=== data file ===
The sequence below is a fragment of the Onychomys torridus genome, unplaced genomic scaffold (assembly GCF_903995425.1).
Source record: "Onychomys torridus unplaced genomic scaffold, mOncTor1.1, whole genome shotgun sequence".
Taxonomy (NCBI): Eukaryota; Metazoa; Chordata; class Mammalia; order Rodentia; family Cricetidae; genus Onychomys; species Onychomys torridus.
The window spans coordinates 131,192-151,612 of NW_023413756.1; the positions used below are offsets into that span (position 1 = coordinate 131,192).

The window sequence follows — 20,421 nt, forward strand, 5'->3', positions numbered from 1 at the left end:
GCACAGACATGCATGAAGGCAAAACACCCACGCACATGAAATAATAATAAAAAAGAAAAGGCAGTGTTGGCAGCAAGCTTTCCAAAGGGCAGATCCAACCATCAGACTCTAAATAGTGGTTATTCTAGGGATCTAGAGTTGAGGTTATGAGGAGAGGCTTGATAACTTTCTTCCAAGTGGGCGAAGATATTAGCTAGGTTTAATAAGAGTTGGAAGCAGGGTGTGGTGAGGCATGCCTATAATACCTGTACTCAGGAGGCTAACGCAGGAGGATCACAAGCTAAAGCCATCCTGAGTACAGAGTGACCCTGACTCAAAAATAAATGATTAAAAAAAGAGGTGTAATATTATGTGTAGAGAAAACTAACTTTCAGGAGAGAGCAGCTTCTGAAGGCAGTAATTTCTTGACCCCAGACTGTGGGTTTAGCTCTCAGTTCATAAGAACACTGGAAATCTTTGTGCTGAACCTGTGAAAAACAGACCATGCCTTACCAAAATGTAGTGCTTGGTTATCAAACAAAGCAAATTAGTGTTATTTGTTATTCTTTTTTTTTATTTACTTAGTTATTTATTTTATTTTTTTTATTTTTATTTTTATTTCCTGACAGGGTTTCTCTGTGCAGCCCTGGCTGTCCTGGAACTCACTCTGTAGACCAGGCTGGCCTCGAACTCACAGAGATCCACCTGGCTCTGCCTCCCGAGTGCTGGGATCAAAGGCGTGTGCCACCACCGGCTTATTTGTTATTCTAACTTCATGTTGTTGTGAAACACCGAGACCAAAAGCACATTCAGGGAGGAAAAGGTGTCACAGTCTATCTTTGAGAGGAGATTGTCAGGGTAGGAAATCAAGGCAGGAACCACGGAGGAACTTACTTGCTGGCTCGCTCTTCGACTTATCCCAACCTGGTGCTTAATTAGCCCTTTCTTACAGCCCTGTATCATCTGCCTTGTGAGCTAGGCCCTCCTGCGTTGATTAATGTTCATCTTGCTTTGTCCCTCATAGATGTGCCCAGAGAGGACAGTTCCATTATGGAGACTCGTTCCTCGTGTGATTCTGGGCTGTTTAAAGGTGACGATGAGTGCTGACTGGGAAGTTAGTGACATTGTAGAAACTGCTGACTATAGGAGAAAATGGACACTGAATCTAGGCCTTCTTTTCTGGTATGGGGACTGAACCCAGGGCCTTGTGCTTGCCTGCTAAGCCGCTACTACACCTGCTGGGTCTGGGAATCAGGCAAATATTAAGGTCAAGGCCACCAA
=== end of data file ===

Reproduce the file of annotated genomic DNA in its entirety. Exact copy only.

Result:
The sequence below is a fragment of the Onychomys torridus genome, unplaced genomic scaffold (assembly GCF_903995425.1).
Source record: "Onychomys torridus unplaced genomic scaffold, mOncTor1.1, whole genome shotgun sequence".
Taxonomy (NCBI): Eukaryota; Metazoa; Chordata; class Mammalia; order Rodentia; family Cricetidae; genus Onychomys; species Onychomys torridus.
The window spans coordinates 131,192-151,612 of NW_023413756.1; the positions used below are offsets into that span (position 1 = coordinate 131,192).

The window sequence follows — 20,421 nt, forward strand, 5'->3', positions numbered from 1 at the left end:
GCACAGACATGCATGAAGGCAAAACACCCACGCACATGAAATAATAATAAAAAAGAAAAGGCAGTGTTGGCAGCAAGCTTTCCAAAGGGCAGATCCAACCATCAGACTCTAAATAGTGGTTATTCTAGGGATCTAGAGTTGAGGTTATGAGGAGAGGCTTGATAACTTTCTTCCAAGTGGGCGAAGATATTAGCTAGGTTTAATAAGAGTTGGAAGCAGGGTGTGGTGAGGCATGCCTATAATACCTGTACTCAGGAGGCTAACGCAGGAGGATCACAAGCTAAAGCCATCCTGAGTACAGAGTGACCCTGACTCAAAAATAAATGATTAAAAAAAGAGGTGTAATATTATGTGTAGAGAAAACTAACTTTCAGGAGAGAGCAGCTTCTGAAGGCAGTAATTTCTTGACCCCAGACTGTGGGTTTAGCTCTCAGTTCATAAGAACACTGGAAATCTTTGTGCTGAACCTGTGAAAAACAGACCATGCCTTACCAAAATGTAGTGCTTGGTTATCAAACAAAGCAAATTAGTGTTATTTGTTATTCTTTTTTTTTATTTACTTAGTTATTTATTTTATTTTTTTTATTTTTATTTTTATTTCCTGACAGGGTTTCTCTGTGCAGCCCTGGCTGTCCTGGAACTCACTCTGTAGACCAGGCTGGCCTCGAACTCACAGAGATCCACCTGGCTCTGCCTCCCGAGTGCTGGGATCAAAGGCGTGTGCCACCACCGGCTTATTTGTTATTCTAACTTCATGTTGTTGTGAAACACCGAGACCAAAAGCACATTCAGGGAGGAAAAGGTGTCACAGTCTATCTTTGAGAGGAGATTGTCAGGGTAGGAAATCAAGGCAGGAACCACGGAGGAACTTACTTGCTGGCTCGCTCTTCGACTTATCCCAACCTGGTGCTTAATTAGCCCTTTCTTACAGCCCTGTATCATCTGCCTTGTGAGCTAGGCCCTCCTGCGTTGATTAATGTTCATCTTGCTTTGTCCCTCATAGATGTGCCCAGAGAGGACAGTTCCATTATGGAGACTCGTTCCTCGTGTGATTCTGGGCTGTTTAAAGGTGACGATGAGTGCTGACTGGGAAGTTAGTGACATTGTAGAAACTGCTGACTATAGGAGAAAATGGACACTGAATCTAGGCCTTCTTTTCTGGTATGGGGACTGAACCCAGGGCCTTGTGCTTGCCTGCTAAGCCGCTACTACACCTGCTGGGTCTGGGAATCAGGCAAATATTAAGGTCAAGGCCACCAA